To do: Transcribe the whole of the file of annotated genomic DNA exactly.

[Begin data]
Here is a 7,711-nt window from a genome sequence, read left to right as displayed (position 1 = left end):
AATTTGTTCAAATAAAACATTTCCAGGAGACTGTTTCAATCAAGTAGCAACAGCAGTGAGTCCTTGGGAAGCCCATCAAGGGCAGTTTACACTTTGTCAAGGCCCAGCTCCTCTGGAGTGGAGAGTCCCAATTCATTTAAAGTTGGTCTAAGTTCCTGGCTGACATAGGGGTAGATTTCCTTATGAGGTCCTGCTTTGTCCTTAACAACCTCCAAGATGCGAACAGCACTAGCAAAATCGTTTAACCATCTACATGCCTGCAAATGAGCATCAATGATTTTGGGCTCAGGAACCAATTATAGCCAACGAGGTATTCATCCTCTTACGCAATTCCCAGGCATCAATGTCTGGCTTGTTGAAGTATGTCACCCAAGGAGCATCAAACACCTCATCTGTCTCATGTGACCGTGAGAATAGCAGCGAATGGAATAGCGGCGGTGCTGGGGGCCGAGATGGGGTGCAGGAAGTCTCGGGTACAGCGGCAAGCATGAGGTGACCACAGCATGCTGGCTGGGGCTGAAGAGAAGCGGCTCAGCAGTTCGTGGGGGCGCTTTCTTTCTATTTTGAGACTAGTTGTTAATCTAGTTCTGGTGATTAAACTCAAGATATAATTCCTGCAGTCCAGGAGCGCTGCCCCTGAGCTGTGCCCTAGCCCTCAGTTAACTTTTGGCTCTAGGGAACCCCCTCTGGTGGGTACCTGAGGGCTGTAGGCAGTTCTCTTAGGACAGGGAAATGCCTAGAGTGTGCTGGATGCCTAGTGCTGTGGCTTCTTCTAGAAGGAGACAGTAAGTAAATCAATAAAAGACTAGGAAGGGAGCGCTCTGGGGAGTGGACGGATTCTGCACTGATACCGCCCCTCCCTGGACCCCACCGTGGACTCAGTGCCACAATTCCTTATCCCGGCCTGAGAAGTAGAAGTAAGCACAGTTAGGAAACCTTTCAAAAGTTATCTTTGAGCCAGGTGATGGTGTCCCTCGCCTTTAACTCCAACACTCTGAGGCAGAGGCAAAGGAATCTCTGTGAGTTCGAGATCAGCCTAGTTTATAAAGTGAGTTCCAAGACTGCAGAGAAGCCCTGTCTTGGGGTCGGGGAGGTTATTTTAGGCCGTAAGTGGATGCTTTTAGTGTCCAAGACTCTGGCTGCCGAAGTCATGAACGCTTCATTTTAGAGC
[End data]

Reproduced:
Here is a 7,711-nt window from a genome sequence, read left to right as displayed (position 1 = left end):
AATTTGTTCAAATAAAACATTTCCAGGAGACTGTTTCAATCAAGTAGCAACAGCAGTGAGTCCTTGGGAAGCCCATCAAGGGCAGTTTACACTTTGTCAAGGCCCAGCTCCTCTGGAGTGGAGAGTCCCAATTCATTTAAAGTTGGTCTAAGTTCCTGGCTGACATAGGGGTAGATTTCCTTATGAGGTCCTGCTTTGTCCTTAACAACCTCCAAGATGCGAACAGCACTAGCAAAATCGTTTAACCATCTACATGCCTGCAAATGAGCATCAATGATTTTGGGCTCAGGAACCAATTATAGCCAACGAGGTATTCATCCTCTTACGCAATTCCCAGGCATCAATGTCTGGCTTGTTGAAGTATGTCACCCAAGGAGCATCAAACACCTCATCTGTCTCATGTGACCGTGAGAATAGCAGCGAATGGAATAGCGGCGGTGCTGGGGGCCGAGATGGGGTGCAGGAAGTCTCGGGTACAGCGGCAAGCATGAGGTGACCACAGCATGCTGGCTGGGGCTGAAGAGAAGCGGCTCAGCAGTTCGTGGGGGCGCTTTCTTTCTATTTTGAGACTAGTTGTTAATCTAGTTCTGGTGATTAAACTCAAGATATAATTCCTGCAGTCCAGGAGCGCTGCCCCTGAGCTGTGCCCTAGCCCTCAGTTAACTTTTGGCTCTAGGGAACCCCCTCTGGTGGGTACCTGAGGGCTGTAGGCAGTTCTCTTAGGACAGGGAAATGCCTAGAGTGTGCTGGATGCCTAGTGCTGTGGCTTCTTCTAGAAGGAGACAGTAAGTAAATCAATAAAAGACTAGGAAGGGAGCGCTCTGGGGAGTGGACGGATTCTGCACTGATACCGCCCCTCCCTGGACCCCACCGTGGACTCAGTGCCACAATTCCTTATCCCGGCCTGAGAAGTAGAAGTAAGCACAGTTAGGAAACCTTTCAAAAGTTATCTTTGAGCCAGGTGATGGTGTCCCTCGCCTTTAACTCCAACACTCTGAGGCAGAGGCAAAGGAATCTCTGTGAGTTCGAGATCAGCCTAGTTTATAAAGTGAGTTCCAAGACTGCAGAGAAGCCCTGTCTTGGGGTCGGGGAGGTTATTTTAGGCCGTAAGTGGATGCTTTTAGTGTCCAAGACTCTGGCTGCCGAAGTCATGAACGCTTCATTTTAGAGC